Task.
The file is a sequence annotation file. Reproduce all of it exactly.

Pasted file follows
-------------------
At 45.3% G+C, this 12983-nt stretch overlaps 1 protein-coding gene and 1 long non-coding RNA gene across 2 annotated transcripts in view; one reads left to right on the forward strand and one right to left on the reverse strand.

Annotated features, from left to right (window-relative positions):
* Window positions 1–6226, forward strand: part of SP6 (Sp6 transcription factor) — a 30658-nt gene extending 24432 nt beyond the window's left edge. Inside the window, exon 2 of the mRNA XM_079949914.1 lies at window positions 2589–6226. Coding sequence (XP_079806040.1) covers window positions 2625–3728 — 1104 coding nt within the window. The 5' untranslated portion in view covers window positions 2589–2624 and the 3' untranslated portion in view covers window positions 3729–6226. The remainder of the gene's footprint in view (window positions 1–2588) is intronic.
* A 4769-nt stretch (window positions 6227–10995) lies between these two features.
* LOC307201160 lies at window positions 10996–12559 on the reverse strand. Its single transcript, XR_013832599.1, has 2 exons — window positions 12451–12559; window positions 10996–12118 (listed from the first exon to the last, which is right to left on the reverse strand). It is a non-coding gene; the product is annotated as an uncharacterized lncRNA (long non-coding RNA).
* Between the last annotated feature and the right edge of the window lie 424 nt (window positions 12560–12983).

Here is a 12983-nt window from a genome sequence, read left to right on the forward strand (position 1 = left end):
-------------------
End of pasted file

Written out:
At 45.3% G+C, this 12983-nt stretch overlaps 1 protein-coding gene and 1 long non-coding RNA gene across 2 annotated transcripts in view; one reads left to right on the forward strand and one right to left on the reverse strand.

Annotated features, from left to right (window-relative positions):
* Window positions 1–6226, forward strand: part of SP6 (Sp6 transcription factor) — a 30658-nt gene extending 24432 nt beyond the window's left edge. Inside the window, exon 2 of the mRNA XM_079949914.1 lies at window positions 2589–6226. Coding sequence (XP_079806040.1) covers window positions 2625–3728 — 1104 coding nt within the window. The 5' untranslated portion in view covers window positions 2589–2624 and the 3' untranslated portion in view covers window positions 3729–6226. The remainder of the gene's footprint in view (window positions 1–2588) is intronic.
* A 4769-nt stretch (window positions 6227–10995) lies between these two features.
* LOC307201160 lies at window positions 10996–12559 on the reverse strand. Its single transcript, XR_013832599.1, has 2 exons — window positions 12451–12559; window positions 10996–12118 (listed from the first exon to the last, which is right to left on the reverse strand). It is a non-coding gene; the product is annotated as an uncharacterized lncRNA (long non-coding RNA).
* Between the last annotated feature and the right edge of the window lie 424 nt (window positions 12560–12983).

Here is a 12983-nt window from a genome sequence, read left to right on the forward strand (position 1 = left end):